The scar from my appendectomy is now over my heart. Last January I traveled to have surgery that I hoped would put me back together again. “You’ll love it,” said the leader of an online group that housed no pictures of what people look like after.
“Deep Inferior Epigastric Perforator” surgery is a reconstructive procedure involving the removal, replacement and rerouting of parts. A thick layer of my midsection was rolled back like a weighted blanket and cut to be relocated above. A surgeon scraped bone off and moved an artery from one place to another. Now my lymphatic capillaries and sliced nerves are trying to regenerate. Ends are trying to find each other again.
I didn’t get my body back. I don’t love it. I don’t love winding scars where everything got put back together. But they’re mine, and I’m alive.
Days after the surgery, I stood on the deck of a hotel talking to a friend. Headlines rolled about a faraway virus. We thought it might be extreme to worry though we both, having been through life-threatening illness, knew far-fetched fears have possibility. “Watch, it will be a pandemic,” we laughed. Sort of. On the flight home, I wore a mask. The woman next to me did the same. We joked about our paranoia while maniacally wiping down seats and tray tables and settled in.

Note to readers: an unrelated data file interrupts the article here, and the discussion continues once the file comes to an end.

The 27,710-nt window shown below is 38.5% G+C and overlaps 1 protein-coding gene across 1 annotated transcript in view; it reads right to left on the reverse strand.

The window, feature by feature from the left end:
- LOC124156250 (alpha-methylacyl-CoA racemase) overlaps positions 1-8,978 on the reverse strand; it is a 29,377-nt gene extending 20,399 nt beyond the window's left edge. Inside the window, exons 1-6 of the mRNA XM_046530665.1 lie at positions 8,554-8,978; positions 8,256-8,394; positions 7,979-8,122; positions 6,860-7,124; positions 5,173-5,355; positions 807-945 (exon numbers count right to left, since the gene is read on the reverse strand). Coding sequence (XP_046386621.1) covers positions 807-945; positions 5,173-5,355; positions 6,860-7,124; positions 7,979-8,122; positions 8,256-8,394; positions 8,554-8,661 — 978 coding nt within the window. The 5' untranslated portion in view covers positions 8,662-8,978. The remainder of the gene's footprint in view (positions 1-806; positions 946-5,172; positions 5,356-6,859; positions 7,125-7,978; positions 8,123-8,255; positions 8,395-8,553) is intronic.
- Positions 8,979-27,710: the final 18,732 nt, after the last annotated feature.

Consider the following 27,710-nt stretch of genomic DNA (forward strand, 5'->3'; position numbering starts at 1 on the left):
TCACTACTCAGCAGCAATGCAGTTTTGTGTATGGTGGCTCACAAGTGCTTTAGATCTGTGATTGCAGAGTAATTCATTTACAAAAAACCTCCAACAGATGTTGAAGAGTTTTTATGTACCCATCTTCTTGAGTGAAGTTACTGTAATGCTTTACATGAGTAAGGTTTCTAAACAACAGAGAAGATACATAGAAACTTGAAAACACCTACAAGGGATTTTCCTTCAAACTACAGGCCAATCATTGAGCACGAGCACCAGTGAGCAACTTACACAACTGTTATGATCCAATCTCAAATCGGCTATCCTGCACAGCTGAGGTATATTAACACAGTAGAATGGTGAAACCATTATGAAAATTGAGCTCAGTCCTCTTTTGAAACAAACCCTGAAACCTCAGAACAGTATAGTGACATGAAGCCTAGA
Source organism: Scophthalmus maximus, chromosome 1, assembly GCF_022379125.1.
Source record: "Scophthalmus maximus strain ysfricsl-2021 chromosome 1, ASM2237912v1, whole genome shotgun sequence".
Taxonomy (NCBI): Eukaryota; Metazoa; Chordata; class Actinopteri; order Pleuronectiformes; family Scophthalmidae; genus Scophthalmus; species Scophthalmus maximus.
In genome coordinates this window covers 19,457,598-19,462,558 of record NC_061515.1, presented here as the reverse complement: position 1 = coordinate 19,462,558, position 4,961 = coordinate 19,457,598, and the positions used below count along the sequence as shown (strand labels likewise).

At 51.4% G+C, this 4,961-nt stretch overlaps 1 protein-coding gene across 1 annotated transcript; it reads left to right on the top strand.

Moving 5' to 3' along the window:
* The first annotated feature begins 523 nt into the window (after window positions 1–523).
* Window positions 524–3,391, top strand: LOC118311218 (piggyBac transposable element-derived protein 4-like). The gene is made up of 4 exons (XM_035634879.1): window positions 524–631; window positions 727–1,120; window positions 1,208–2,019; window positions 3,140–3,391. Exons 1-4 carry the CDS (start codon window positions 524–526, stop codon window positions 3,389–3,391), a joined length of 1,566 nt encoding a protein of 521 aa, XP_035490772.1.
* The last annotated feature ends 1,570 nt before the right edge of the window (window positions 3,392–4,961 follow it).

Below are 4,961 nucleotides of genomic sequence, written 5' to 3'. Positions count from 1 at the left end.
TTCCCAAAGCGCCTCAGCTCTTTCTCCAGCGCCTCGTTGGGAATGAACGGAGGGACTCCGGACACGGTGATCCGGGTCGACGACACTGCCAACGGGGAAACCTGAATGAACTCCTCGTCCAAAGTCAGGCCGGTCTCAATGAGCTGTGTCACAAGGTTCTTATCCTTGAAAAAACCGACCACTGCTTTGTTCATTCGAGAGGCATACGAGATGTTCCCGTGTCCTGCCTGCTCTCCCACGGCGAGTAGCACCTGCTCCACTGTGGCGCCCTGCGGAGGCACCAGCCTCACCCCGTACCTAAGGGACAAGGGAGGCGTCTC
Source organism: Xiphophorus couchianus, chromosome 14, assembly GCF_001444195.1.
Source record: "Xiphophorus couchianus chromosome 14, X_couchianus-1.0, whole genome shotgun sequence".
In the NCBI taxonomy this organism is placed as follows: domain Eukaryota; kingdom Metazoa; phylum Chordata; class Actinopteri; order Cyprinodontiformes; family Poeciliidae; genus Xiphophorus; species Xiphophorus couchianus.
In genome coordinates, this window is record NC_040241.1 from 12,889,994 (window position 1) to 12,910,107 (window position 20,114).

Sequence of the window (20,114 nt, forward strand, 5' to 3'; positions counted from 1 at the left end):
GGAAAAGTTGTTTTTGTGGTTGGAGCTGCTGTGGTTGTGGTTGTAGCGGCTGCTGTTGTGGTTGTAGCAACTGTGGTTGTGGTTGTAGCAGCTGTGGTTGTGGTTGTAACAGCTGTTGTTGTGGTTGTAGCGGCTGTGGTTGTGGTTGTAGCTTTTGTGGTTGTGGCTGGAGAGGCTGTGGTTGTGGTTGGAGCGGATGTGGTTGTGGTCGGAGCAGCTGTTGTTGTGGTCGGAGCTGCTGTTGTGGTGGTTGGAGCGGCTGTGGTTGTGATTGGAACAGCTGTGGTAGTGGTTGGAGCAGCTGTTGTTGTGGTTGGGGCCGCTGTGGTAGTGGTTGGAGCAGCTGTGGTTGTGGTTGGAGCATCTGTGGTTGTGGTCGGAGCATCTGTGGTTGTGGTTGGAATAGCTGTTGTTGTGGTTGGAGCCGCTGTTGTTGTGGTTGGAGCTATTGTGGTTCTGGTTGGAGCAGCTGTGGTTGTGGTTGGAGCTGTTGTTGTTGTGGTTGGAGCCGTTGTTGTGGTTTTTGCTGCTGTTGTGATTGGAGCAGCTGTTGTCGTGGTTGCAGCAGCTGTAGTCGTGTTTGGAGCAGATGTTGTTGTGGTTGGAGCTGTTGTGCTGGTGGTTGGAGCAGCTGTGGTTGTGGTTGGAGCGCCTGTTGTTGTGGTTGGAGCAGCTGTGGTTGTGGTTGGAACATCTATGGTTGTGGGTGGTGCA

A few weeks later, I launched a writing project on the pandemic. I listened to hours of interviews. From stories of the first days, when people yelled at one another in grocery stores, to the dark winter of uncertainty and tales of illness and funerals online.
The first phase of healing was long, and my body is only now familiar. One year later bulbs are waking, and birds are nesting after a long winter. Everything is rearranged.
People are, albeit unequally, obtaining vaccines. Interviewees wonder what comes next. Many proceed with trepidation toward plans-to-make-plans for small gatherings and quick hugs.
I talk with long haulers whose bodies work differently now. Symptoms are unpredictable and unfamiliar. People ask, “What was your first symptom?” and “Is it normal to have visual hallucinations?” A sniffly nose becomes a fearful event.
Things are different after relentless loss.
Vessels reach out to connect. Severed nerves grow slowly. Only a millimeter per day. Lymphatic systems reconfigure themselves differently, finding new paths. Healing takes time.
No one knows what the end will entail, or if there will be one, but healing feels close, though everything will be different. Many are lost. And still, here we are, alive.
Lisa J. Hardy